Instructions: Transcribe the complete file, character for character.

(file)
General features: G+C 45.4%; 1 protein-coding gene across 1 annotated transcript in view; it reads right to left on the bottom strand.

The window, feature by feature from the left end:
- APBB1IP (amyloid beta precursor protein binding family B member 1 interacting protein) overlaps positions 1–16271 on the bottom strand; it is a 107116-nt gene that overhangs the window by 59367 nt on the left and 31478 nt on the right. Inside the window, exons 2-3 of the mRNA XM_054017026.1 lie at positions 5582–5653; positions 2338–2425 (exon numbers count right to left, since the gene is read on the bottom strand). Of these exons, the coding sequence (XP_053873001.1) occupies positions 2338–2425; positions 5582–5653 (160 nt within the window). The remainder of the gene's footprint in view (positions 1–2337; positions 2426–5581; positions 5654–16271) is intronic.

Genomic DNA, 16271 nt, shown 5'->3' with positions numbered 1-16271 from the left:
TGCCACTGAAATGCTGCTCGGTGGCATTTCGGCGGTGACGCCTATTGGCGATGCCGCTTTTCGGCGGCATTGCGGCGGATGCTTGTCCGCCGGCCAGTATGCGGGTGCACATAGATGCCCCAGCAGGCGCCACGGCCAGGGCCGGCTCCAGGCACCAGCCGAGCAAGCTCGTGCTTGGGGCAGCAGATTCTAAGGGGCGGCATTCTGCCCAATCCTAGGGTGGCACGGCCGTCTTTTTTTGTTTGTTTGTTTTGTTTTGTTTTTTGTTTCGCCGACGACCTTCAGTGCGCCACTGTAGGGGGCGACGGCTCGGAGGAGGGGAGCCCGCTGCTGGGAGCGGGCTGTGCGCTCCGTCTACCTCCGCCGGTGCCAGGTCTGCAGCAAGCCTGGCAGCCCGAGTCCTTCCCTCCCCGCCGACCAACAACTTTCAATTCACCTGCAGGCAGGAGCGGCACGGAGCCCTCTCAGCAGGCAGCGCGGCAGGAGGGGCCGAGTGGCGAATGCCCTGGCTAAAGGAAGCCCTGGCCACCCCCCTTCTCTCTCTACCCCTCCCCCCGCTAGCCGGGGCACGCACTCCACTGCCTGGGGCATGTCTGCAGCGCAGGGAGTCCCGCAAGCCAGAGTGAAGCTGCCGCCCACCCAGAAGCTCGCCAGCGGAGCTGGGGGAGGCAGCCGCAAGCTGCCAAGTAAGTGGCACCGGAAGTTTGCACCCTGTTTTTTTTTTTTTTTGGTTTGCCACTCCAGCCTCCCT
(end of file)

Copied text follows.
General features: G+C 45.4%; 1 protein-coding gene across 1 annotated transcript in view; it reads right to left on the bottom strand.

The window, feature by feature from the left end:
- APBB1IP (amyloid beta precursor protein binding family B member 1 interacting protein) overlaps positions 1–16271 on the bottom strand; it is a 107116-nt gene that overhangs the window by 59367 nt on the left and 31478 nt on the right. Inside the window, exons 2-3 of the mRNA XM_054017026.1 lie at positions 5582–5653; positions 2338–2425 (exon numbers count right to left, since the gene is read on the bottom strand). Of these exons, the coding sequence (XP_053873001.1) occupies positions 2338–2425; positions 5582–5653 (160 nt within the window). The remainder of the gene's footprint in view (positions 1–2337; positions 2426–5581; positions 5654–16271) is intronic.

Genomic DNA, 16271 nt, shown 5'->3' with positions numbered 1-16271 from the left:
TGCCACTGAAATGCTGCTCGGTGGCATTTCGGCGGTGACGCCTATTGGCGATGCCGCTTTTCGGCGGCATTGCGGCGGATGCTTGTCCGCCGGCCAGTATGCGGGTGCACATAGATGCCCCAGCAGGCGCCACGGCCAGGGCCGGCTCCAGGCACCAGCCGAGCAAGCTCGTGCTTGGGGCAGCAGATTCTAAGGGGCGGCATTCTGCCCAATCCTAGGGTGGCACGGCCGTCTTTTTTTGTTTGTTTGTTTTGTTTTGTTTTTTGTTTCGCCGACGACCTTCAGTGCGCCACTGTAGGGGGCGACGGCTCGGAGGAGGGGAGCCCGCTGCTGGGAGCGGGCTGTGCGCTCCGTCTACCTCCGCCGGTGCCAGGTCTGCAGCAAGCCTGGCAGCCCGAGTCCTTCCCTCCCCGCCGACCAACAACTTTCAATTCACCTGCAGGCAGGAGCGGCACGGAGCCCTCTCAGCAGGCAGCGCGGCAGGAGGGGCCGAGTGGCGAATGCCCTGGCTAAAGGAAGCCCTGGCCACCCCCCTTCTCTCTCTACCCCTCCCCCCGCTAGCCGGGGCACGCACTCCACTGCCTGGGGCATGTCTGCAGCGCAGGGAGTCCCGCAAGCCAGAGTGAAGCTGCCGCCCACCCAGAAGCTCGCCAGCGGAGCTGGGGGAGGCAGCCGCAAGCTGCCAAGTAAGTGGCACCGGAAGTTTGCACCCTGTTTTTTTTTTTTTTTGGTTTGCCACTCCAGCCTCCCT